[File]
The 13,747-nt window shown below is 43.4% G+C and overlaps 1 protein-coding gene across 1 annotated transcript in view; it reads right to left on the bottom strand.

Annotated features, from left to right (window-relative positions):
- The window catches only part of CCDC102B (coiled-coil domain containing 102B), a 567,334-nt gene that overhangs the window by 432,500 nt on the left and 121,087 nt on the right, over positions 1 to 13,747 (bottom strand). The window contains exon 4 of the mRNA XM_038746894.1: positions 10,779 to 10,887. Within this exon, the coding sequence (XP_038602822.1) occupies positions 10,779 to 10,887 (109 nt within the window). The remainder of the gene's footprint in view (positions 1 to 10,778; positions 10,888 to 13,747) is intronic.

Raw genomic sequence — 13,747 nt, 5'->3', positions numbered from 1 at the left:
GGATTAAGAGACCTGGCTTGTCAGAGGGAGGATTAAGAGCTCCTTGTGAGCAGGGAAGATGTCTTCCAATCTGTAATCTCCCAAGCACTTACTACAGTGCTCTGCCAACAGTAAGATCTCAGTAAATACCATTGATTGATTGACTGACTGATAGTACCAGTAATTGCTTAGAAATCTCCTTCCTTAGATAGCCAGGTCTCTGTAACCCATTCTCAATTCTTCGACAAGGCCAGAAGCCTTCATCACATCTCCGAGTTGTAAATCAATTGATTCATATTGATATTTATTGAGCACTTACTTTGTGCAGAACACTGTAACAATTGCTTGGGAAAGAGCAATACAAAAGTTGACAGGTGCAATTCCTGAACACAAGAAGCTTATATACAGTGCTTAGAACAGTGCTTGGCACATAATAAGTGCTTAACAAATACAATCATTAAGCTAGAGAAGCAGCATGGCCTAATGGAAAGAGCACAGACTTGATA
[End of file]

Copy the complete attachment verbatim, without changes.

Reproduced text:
The 13,747-nt window shown below is 43.4% G+C and overlaps 1 protein-coding gene across 1 annotated transcript in view; it reads right to left on the bottom strand.

Annotated features, from left to right (window-relative positions):
- The window catches only part of CCDC102B (coiled-coil domain containing 102B), a 567,334-nt gene that overhangs the window by 432,500 nt on the left and 121,087 nt on the right, over positions 1 to 13,747 (bottom strand). The window contains exon 4 of the mRNA XM_038746894.1: positions 10,779 to 10,887. Within this exon, the coding sequence (XP_038602822.1) occupies positions 10,779 to 10,887 (109 nt within the window). The remainder of the gene's footprint in view (positions 1 to 10,778; positions 10,888 to 13,747) is intronic.

Raw genomic sequence — 13,747 nt, 5'->3', positions numbered from 1 at the left:
GGATTAAGAGACCTGGCTTGTCAGAGGGAGGATTAAGAGCTCCTTGTGAGCAGGGAAGATGTCTTCCAATCTGTAATCTCCCAAGCACTTACTACAGTGCTCTGCCAACAGTAAGATCTCAGTAAATACCATTGATTGATTGACTGACTGATAGTACCAGTAATTGCTTAGAAATCTCCTTCCTTAGATAGCCAGGTCTCTGTAACCCATTCTCAATTCTTCGACAAGGCCAGAAGCCTTCATCACATCTCCGAGTTGTAAATCAATTGATTCATATTGATATTTATTGAGCACTTACTTTGTGCAGAACACTGTAACAATTGCTTGGGAAAGAGCAATACAAAAGTTGACAGGTGCAATTCCTGAACACAAGAAGCTTATATACAGTGCTTAGAACAGTGCTTGGCACATAATAAGTGCTTAACAAATACAATCATTAAGCTAGAGAAGCAGCATGGCCTAATGGAAAGAGCACAGACTTGATA